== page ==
May 22, 2013
Breathing New Life Into Health Care
Posted on Dec 4, 2008
By Marie Cocco
Here is a number easily understood by even the math-phobic: Every 1 percent increase in the unemployment rate leads to another 1.1 million Americans becoming uninsured—and causes still another million more children and adults to become eligible for state health insurance coverage.
This means that over the past 10 months, as the hemorrhage of jobs began to push the national unemployment rate toward its October level of 6.5 percent, about 3 million Americans were thrown off the insurance rolls or had their incomes fall so much that they became eligible for Medicaid or the State Children’s Health Insurance Program.
These estimates by the Kaiser Commission on Medicaid and the Uninsured do not bewilder as much as do the tallies associated with the various federal bailouts and guarantees of banks and other institutions at the core of the financial crisis. Those are in the hundreds of billions—actually, we’re into the trillions when you count up each form of taxpayer backing—to shore up this or that part of the teetering financial system.
But before long, if unemployment climbs as predicted to 8 percent or 9 percent next year, the worsening economic crisis will deepen the health insurance crisis. And the combination of job losses and the loss of insurance that is inevitably connected to them is likely to be an awful lot like the crisis of the early 1990s—the last time the political system tried to fix the confused, costly and crumbling health insurance system.
The recession of the early ‘90s led the Clinton administration to attempt universal health care. Though the Clinton plan is consistently derided as a failure, in truth, President-elect Barack Obama’s campaign pledge to build a universal system based on the current, employer-based method of delivering insurance is in good measure modeled upon it. And that is the problem.
Year after year, employers demand health benefit cuts in contract talks, or impose them unilaterally where there is no union. In a 2008 survey, the Kaiser Family Foundation found that 40 percent of firms that offer insurance said they are “somewhat likely” or “very likely” to increase the amount their workers contribute to insurance in the coming year, a cost shift that includes higher premiums and co-payments. Yet the average annual worker contribution toward premiums for a family policy already has more than doubled in the past nine years. During the same period, middle-class incomes have been largely stagnant.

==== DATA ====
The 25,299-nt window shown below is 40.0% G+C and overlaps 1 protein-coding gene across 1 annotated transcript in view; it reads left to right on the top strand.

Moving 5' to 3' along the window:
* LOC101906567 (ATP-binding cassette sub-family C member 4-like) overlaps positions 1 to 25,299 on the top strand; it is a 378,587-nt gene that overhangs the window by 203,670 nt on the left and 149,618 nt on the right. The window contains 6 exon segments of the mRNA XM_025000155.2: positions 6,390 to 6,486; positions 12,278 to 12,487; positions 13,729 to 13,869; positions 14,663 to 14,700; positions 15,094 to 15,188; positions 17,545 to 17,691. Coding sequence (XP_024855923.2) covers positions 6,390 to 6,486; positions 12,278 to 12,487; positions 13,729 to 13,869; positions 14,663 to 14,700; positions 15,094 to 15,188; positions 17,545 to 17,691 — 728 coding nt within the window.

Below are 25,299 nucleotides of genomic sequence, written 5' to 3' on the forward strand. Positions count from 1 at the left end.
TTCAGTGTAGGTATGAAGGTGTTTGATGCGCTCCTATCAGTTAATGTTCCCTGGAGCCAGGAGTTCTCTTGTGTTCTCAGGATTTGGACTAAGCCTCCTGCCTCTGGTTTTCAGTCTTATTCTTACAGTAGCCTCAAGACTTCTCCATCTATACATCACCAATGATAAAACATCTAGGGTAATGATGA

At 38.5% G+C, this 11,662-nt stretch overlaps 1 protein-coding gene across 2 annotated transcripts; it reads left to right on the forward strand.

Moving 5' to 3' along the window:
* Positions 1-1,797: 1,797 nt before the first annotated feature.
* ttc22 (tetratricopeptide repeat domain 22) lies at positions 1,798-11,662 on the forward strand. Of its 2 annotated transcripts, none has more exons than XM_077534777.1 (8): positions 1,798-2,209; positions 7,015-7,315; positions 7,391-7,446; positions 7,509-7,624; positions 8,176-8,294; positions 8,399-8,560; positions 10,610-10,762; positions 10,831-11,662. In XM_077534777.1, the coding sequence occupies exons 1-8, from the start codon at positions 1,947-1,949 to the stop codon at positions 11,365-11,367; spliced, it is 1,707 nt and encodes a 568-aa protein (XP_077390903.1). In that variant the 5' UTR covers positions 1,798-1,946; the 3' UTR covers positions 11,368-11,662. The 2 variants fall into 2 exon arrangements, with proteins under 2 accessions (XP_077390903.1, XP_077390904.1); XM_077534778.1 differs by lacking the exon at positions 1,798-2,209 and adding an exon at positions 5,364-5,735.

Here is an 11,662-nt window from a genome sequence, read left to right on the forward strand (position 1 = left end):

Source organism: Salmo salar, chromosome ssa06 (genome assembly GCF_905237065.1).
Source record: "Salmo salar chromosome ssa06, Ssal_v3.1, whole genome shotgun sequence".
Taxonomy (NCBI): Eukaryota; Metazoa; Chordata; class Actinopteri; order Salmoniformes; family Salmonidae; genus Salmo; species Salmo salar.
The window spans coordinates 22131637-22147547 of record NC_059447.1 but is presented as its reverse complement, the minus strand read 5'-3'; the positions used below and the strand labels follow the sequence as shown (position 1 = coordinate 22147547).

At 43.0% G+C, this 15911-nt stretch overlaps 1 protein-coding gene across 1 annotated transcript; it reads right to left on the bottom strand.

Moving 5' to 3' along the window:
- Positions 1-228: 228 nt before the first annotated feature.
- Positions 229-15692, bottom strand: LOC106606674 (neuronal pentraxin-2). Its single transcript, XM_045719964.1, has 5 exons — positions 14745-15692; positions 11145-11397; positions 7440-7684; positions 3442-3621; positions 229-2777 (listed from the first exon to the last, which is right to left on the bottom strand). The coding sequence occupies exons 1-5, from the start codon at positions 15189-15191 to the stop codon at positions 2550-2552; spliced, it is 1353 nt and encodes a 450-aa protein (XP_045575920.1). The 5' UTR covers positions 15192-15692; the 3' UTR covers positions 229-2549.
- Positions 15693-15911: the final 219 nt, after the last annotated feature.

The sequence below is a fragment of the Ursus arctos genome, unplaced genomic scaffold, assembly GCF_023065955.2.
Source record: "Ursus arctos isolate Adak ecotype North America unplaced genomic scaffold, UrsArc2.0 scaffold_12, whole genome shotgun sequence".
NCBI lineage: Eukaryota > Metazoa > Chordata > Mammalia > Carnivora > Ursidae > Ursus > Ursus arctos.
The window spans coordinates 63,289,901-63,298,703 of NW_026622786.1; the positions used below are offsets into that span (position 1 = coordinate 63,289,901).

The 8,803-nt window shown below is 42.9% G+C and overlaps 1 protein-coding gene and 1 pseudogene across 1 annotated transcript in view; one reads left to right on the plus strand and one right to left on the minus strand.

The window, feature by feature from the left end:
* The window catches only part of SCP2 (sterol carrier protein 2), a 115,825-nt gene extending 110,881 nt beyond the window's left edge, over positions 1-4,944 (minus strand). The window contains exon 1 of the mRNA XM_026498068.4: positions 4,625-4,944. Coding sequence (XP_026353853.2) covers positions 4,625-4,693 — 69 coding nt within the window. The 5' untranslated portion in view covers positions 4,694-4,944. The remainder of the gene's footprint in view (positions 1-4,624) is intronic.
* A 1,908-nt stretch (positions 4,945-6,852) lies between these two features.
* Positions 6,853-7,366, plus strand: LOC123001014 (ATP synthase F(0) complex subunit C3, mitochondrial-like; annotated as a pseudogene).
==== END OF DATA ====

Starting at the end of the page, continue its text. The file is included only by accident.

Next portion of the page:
With employers quickly shedding workers, is there any doubt that more health benefit cuts are coming for those lucky enough to keep their jobs? And when recovery comes, does anyone think American business is going to abandon its argument that health costs represent a competitive disadvantage in the global marketplace? They won’t, because it’s accurate. And that’s largely because other countries have universal, taxpayer-funded health care systems.
These are the immutable truths of the health care conundrum. They haven’t changed much in two decades. Costs are driven inexorably higher by continual advances in care as well as an aging population that needs more of it. Employers can’t cope unless they scale back coverage, shift costs to workers or eliminate benefits altogether. States have become insurers of last resort—but right now they face crippling budget shortfalls that threaten this safety net.
Using this compromised system as the basis for health insurance revision is folly—more so now than it was in the Clinton era, when more employers still were covering their workers. Tightening regulation of the insurance industry and creating a new, government-based plan to make coverage available to those who cannot afford to buy it from private insurers—the essence of Obama’s campaign proposal—would only add another layer of complexity and, eventually, cost. Only a single, government-financed system can eliminate the administrative waste, unfairness and economic burden of our current health insurance scheme.
Timidity is no longer an option.
Marie Cocco’s e-mail address is mariecocco(at)washpost.com.
© 2008, Washington Post Writers Group
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